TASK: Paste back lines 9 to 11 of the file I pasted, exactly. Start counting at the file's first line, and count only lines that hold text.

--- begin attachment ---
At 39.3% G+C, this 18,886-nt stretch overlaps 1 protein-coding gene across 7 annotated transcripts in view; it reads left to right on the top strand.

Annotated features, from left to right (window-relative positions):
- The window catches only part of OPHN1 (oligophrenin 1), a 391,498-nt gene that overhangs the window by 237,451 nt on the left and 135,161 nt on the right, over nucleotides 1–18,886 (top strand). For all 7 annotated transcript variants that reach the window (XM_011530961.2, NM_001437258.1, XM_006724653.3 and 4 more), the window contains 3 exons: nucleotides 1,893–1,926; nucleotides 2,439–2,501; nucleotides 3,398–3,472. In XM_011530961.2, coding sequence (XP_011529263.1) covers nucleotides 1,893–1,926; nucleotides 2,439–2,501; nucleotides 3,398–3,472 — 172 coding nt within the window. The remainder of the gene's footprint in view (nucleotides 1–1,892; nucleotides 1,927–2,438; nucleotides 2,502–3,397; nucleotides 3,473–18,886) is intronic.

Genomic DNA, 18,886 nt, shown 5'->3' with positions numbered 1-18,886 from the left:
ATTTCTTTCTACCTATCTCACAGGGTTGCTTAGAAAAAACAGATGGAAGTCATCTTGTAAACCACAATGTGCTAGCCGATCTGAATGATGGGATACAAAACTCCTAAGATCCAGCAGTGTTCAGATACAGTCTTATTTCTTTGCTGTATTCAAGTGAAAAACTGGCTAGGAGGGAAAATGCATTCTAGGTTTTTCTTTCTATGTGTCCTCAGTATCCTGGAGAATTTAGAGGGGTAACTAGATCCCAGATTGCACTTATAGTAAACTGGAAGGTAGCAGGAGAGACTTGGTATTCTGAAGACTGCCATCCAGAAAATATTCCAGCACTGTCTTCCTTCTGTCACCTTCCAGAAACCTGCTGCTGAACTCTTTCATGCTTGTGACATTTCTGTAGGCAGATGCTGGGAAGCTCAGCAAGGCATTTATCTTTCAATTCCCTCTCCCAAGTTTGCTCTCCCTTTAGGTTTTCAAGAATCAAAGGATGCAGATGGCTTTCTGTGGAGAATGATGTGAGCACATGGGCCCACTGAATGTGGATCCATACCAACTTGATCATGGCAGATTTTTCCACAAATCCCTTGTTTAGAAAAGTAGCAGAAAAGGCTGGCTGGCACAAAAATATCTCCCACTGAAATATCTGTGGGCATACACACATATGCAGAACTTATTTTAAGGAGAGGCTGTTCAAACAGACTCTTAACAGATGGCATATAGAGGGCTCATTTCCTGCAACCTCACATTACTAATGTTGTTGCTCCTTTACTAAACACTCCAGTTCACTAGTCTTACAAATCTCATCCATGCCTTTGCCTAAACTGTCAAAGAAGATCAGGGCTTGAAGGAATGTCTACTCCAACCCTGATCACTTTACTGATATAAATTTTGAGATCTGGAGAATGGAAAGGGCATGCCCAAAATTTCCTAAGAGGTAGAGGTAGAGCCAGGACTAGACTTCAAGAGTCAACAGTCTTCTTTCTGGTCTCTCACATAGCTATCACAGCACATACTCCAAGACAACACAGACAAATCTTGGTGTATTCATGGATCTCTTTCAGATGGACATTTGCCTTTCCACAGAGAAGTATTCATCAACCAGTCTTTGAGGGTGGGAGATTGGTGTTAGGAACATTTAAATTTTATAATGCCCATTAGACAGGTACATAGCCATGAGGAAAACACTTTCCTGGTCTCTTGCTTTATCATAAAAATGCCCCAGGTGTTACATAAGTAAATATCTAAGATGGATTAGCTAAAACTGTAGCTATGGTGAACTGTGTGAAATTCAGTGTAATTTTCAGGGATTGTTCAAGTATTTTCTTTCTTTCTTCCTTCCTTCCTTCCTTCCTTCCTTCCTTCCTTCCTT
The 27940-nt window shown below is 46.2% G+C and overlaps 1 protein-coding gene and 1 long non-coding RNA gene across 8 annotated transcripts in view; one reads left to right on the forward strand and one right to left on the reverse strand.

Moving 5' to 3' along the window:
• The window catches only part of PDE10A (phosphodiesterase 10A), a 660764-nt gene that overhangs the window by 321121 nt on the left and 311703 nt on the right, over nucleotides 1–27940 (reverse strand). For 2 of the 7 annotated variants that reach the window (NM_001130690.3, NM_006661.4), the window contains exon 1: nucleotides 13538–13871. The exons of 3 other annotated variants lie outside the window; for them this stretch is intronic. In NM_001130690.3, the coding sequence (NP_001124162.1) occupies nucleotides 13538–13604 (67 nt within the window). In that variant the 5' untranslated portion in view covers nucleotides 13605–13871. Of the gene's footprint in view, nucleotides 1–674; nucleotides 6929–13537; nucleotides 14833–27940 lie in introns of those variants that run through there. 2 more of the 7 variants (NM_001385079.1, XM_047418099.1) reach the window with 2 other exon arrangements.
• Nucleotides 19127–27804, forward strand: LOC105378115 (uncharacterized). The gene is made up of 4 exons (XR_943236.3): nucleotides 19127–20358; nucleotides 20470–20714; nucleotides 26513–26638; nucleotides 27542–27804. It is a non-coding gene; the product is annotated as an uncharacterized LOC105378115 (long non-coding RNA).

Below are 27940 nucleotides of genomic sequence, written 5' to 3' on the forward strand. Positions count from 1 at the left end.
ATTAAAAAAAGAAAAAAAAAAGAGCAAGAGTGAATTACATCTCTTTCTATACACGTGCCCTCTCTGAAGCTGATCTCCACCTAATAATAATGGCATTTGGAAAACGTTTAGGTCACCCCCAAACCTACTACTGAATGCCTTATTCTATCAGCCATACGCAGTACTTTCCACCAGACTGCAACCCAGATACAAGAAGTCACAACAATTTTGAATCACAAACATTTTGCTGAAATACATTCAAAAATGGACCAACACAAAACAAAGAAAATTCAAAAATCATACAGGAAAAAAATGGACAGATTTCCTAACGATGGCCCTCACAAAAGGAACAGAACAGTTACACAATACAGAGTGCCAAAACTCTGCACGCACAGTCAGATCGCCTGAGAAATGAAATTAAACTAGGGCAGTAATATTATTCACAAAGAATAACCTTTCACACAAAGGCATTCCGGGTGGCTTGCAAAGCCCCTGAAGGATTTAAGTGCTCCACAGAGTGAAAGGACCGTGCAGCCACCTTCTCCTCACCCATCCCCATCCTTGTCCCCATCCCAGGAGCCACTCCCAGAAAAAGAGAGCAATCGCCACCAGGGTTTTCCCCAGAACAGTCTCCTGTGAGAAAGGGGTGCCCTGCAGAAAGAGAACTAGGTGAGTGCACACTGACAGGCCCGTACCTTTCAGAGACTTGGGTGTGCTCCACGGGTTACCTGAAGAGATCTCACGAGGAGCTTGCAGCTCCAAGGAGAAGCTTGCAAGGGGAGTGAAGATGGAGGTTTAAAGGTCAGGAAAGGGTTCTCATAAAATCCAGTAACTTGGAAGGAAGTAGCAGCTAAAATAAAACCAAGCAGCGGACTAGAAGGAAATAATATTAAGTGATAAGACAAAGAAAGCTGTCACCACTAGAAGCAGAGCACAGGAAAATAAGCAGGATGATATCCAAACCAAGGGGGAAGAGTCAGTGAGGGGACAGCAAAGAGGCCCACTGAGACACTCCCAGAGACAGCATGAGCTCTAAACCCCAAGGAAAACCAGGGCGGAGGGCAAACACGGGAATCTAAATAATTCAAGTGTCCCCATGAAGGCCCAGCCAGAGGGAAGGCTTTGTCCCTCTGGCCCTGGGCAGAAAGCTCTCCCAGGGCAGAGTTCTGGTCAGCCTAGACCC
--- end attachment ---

• Nucleotides 19127–27804, forward strand: LOC105378115 (uncharacterized). The gene is made up of 4 exons (XR_943236.3): nucleotides 19127–20358; nucleotides 20470–20714; nucleotides 26513–26638; nucleotides 27542–27804. It is a non-coding gene; the product is annotated as an uncharacterized LOC105378115 (long non-coding RNA).

Below are 27940 nucleotides of genomic sequence, written 5' to 3' on the forward strand. Positions count from 1 at the left end.
ATTAAAAAAAGAAAAAAAAAAGAGCAAGAGTGAATTACATCTCTTTCTATACACGTGCCCTCTCTGAAGCTGATCTCCACCTAATAATAATGGCATTTGGAAAACGTTTAGGTCACCCCCAAACCTACTACTGAATGCCTTATTCTATCAGCCATACGCAGTACTTTCCACCAGACTGCAACCCAGATACAAGAAGTCACAACAATTTTGAATCACAAACATTTTGCTGAAATACATTCAAAAATGGACCAACACAAAACAAAGAAAATTCAAAAATCATACAGGAAAAAAATGGACAGATTTCCTAACGATGGCCCTCACAAAAGGAACAGAACAGTTACACAATACAGAGTGCCAAAACTCTGCACGCACAGTCAGATCGCCTGAGAAATGAAATTAAACTAGGGCAGTAATATTATTCACAAAGAATAACCTTTCACACAAAGGCATTCCGGGTGGCTTGCAAAGCCCCTGAAGGATTTAAGTGCTCCACAGAGTGAAAGGACCGTGCAGCCACCTTCTCCTCACCCATCCCCATCCTTGTCCCCATCCCAGGAGCCACTCCCAGAAAAAGAGAGCAATCGCCACCAGGGTTTTCCCCAGAACAGTCTCCTGTGAGAAAGGGGTGCCCTGCAGAAAGAGAACTAGGTGAGTGCACACTGACAGGCCCGTACCTTTCAGAGACTTGGGTGTGCTCCACGGGTTACCTGAAGAGATCTCACGAGGAGCTTGCAGCTCCAAGGAGAAGCTTGCAAGGGGAGTGAAGATGGAGGTTTAAAGGTCAGGAAAGGGTTCTCATAAAATCCAGTAACTTGGAAGGAAGTAGCAGCTAAAATAAAACCAAGCAGCGGACTAGAAGGAAATAATATTAAGTGATAAGACAAAGAAAGCTGTCACCACTAGAAGCAGAGCACAGGAAAATAAGCAGGATGATATCCAAACCAAGGGGGAAGAGTCAGTGAGGGGACAGCAAAGAGGCCCACTGAGACACTCCCAGAGACAGCATGAGCTCTAAACCCCAAGGAAAACCAGGGCGGAGGGCAAACACGGGAATCTAAATAATTCAAGTGTCCCCATGAAGGCCCAGCCAGAGGGAAGGCTTTGTCCCTCTGGCCCTGGGCAGAAAGCTCTCCCAGGGCAGAGTTCTGGTCAGCCTAGACCC